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DHCP: How do you configure a class B scope to support the maximum hosts.

I at work we use a class B network address 172.16.0.0.
My manager has configured a scope in dhcp. The range of the scope is 172.16.1.1 - 172.16.1.254.
The addresses in this scope are over 90% used so my  manager created a superscope with the second scopes range being 172.16.2.1 - 172.16.1.254. All of the above addresses use the default subnet mask 255.255.0.0.

Now we are having problems with this superscope setup as hosts renewed on scope B for testing cannot ping servers on the original scope.
I believe a relay might correct this issue?

I was under the impression that a class B address could support 65534 hosts on a single network address.
Can anyone advise me how this is done and can be configured for the network at work?


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gpersand
Asked:
gpersand
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2 Solutions
 
gpersandAuthor Commented:
Sorry the second scopes range is 172.16.2.1 - 172.16.2.254
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Netman66Commented:
If you are using the B-class subnet mask, then make the original scope 172.16.1.1-172.16.2.254 and put in your exclusions for static devices.

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joedoe58Commented:
Since you have a b-class net mask you can use the full range from 1-254 in the third octet so there is no need to separate into superscopes or anything else.
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gpersandAuthor Commented:
Netman66 : Are you implying using only 1 scope and how many addresses will your range lease?

Joedoe58:  Sorry but I dont think I fully understand what you are asking me to do.  Could give a scope example such as the one Netman66 gave please.
I would also be grateful for a basic explanation of how to use the range from 1-254 in the third octet so there is no need to separate into superscopes or anything else.
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gpersandAuthor Commented:
Why is what my manager did wrong?
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Netman66Commented:
Yes, 1 scope.

Since you are using a B-class subnet mask you actually have 172.16.1.1 to 172.16.255.254 that will be on the same network.

Creating 2 scopes that are technically in the same network isn't really the way to do this.  You want to extend your original scope to give you more addresses.

Using more than one scope is most normally used for 2 or more different subnets.

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joedoe58Commented:
I agree with netman66. You would only create more than one scope if your clients were separated with a different net mask. For example if you used the mask 255.255.255.0 then you would have to set up two scopes one for 172.16.1.x and 172.16.2.x and so on, but in your case that is not necessary since your mask contain all addresses.
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gpersandAuthor Commented:
The given solution will be tested in Friday.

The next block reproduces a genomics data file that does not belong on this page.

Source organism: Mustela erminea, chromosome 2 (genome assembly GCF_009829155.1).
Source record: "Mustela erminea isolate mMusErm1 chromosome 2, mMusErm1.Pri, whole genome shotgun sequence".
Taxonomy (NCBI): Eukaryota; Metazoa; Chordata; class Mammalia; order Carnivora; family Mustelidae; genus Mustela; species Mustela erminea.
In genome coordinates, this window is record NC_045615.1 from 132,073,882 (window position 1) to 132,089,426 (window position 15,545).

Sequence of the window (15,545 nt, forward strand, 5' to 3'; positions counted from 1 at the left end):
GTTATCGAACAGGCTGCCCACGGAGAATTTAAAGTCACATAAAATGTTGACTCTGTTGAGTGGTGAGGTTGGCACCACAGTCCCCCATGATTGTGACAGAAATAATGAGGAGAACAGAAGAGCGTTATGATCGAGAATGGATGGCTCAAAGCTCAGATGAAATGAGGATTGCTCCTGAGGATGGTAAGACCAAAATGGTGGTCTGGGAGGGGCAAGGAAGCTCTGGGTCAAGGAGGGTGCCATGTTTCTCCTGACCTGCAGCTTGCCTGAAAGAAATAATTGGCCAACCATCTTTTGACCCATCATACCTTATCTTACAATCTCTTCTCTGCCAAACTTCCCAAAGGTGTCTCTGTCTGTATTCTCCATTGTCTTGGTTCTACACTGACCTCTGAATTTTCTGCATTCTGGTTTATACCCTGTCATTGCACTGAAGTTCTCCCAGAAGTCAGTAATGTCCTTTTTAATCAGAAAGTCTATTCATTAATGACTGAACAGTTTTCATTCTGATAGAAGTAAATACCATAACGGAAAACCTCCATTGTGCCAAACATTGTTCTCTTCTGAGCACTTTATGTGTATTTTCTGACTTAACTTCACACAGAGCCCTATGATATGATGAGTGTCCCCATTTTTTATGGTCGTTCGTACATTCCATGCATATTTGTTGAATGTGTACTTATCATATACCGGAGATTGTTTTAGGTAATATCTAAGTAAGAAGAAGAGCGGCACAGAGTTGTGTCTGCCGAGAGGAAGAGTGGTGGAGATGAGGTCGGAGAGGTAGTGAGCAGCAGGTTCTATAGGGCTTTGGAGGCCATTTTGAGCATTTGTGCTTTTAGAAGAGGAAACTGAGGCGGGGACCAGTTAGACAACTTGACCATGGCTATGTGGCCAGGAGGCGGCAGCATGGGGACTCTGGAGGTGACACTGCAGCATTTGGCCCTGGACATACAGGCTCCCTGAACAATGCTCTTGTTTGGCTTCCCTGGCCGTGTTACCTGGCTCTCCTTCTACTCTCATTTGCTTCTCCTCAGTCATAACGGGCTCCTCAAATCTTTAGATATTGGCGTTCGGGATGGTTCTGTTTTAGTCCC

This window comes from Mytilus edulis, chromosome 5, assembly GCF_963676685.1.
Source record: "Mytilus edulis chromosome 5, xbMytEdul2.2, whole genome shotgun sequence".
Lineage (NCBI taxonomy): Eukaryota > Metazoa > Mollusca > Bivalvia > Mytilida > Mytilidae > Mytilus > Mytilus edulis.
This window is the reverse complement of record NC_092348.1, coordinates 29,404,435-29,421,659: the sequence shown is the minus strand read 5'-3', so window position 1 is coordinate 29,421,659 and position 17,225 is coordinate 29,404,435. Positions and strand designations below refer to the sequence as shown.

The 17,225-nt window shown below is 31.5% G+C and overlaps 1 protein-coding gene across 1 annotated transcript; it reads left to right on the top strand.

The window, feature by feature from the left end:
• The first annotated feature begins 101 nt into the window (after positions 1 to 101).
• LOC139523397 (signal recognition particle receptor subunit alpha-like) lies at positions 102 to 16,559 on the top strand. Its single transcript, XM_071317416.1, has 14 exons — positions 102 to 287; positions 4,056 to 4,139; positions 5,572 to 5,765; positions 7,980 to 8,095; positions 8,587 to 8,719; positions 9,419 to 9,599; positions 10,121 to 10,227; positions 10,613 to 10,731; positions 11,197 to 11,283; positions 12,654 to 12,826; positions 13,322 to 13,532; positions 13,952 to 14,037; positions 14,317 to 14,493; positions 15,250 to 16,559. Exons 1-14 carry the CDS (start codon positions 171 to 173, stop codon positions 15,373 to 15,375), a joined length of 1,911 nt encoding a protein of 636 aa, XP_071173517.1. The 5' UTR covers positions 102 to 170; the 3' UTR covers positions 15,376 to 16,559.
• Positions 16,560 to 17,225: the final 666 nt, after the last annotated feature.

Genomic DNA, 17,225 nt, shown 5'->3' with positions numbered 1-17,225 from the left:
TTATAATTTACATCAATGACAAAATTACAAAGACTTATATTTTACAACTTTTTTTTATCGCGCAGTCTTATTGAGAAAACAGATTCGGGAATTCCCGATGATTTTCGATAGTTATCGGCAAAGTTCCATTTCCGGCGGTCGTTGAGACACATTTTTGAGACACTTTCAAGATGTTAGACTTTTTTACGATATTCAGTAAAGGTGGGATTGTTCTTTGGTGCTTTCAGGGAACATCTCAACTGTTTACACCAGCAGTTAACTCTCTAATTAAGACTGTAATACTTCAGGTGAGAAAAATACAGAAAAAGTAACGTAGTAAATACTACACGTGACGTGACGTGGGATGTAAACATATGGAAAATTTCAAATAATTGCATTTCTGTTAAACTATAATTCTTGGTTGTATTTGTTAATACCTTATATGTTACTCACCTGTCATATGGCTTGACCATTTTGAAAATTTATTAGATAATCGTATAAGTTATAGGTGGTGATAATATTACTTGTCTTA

Is there any way I can simulate eg1000 dhcp clients to test the scope myself?
I am limited to 1XPclient and 1DC connected by a Cat 5 network cable.
Is there a way or even 3rd party software I can use for testing dhcp.
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gpersandAuthor Commented:
on Friday......
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Nirmal SharmaSolution ArchitectCommented:
Very Simple....if you are using a Class B network and have more than 254 hosts then do the subnetting and supernetting. By using subnetting and supernetting client will receive IP Addresses from the second scope but SAME Subnet mask so they can ping and access network resources.
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gpersandAuthor Commented:
The Friday test unfortunately did not take place last Friday.  I have been informed it will take place this Friday.
Sorry if an acceptence was expected.

Systmprog: Can you elaborate on your answer?
                 What are you asking me to do in steps?

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Nirmal SharmaSolution ArchitectCommented:
I want you to do a supernetting. In which you need to give only one subnet mask in each scope and different IP Addresses range which relates to this subnet mask derived from supernetting. Because you create two scopes with two different subnet mask and IP address so when clients receive IP addresses they also get the different subnet mask hence not reachable problem and can't contact to each other. So to resolve this problem you go through this way:  -

A detailed example here: -
http://www.tcpipguide.com/free/t_IPCIDRAddressingExample.htm
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Netman66Commented:
Sys, he has run out of IPs in the main scope.  He really doesn't need two subnets - simply extending the scope will do.  His subnet mask will all him to redefine the existing scope with no problems.  In his case, supernetting is not necessary at all.

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gpersandAuthor Commented:
Sorry for the late reply. I have recently moved home and jobs.
The solution you gave me worked. Thanks for your expert knowledge.
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